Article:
Object lesson #1: Writing is not like following a recipe. When I follow a recipe, reviewing instruction and measuring is a good thing. And I never substitute ingredients. It saves me from making something that would cause my family to raise their eyebrows yet again and ask if I have tried another experiment at their expense.
Really, it’s too bad you can’t just follow a recipe for writing. Heaven knows, I want to. I’ve searched dozens of books on writing looking for them. The problem is, I’m a follower. I’ve never been one to trust myself. Back in high school, when I worked out a problem, even if I was sure I was right, I often changed it if someone else disagreed. And it was more often than not a mistake. The message has always been there, it seems. Trust your instincts.
Using the recipe analogy, I find another thing to be true. The way you assemble the ingredients is not nearly as important as the ingredients. When self-editing, I often focused too much of my revision on the cutting and dicing, so to speak, rather than the ingredients themselves. Yet, if the ingredients are good, and fresh, and you enjoy that particular combination, the way you cut and dice is secondary. In other words, I wasted SO much time in perfecting form rather than really looking at what I was working with. Ironically, the latter takes far less time and effort. The work of perfectionism is set aside for the time being to make room for play.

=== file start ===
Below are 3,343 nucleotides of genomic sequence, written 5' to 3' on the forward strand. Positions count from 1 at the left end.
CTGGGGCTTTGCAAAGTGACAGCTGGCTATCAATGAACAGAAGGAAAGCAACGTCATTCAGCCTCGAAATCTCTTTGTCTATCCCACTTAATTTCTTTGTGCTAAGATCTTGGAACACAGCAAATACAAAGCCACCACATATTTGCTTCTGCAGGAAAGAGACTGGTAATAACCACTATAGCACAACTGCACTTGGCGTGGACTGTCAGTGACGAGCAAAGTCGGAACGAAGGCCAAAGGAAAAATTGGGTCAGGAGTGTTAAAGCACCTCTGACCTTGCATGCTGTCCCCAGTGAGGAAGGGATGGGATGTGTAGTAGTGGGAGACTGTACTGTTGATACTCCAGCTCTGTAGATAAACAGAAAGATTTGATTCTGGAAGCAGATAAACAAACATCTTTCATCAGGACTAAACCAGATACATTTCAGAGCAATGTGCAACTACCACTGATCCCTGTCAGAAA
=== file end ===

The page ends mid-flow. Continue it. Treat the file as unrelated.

Object lesson #2: Writing is a lot like golf. I saw an article about putting entitled, “How to See the Line”. I knew instinctively that if I read that, I would putt worse than ever. I’ve never been a measurer of spatial things. If I try to measure, for instance, to put pictures on my wall, things go horribly wrong. Similarly, while golfing, if people tell me to stand a certain way, to look a certain direction, blah blah blah, I freeze up. So I’ve learned to listen to the inner voice that tells me “that feels right.” I tried it one time, while miniature golfing, just hitting what felt right. Sometimes I felt better about hitting the ball slightly to the right or the left of the hole, even though I couldn’t see a break. When I followed that little voice and did it, I was surprised more often that not to see it turn and go into the hole. Instinct, I tell you. I think it’s a force we can all tap into. And, can I brag, just a little? Out of 18 holes, 6 were holes-in-one.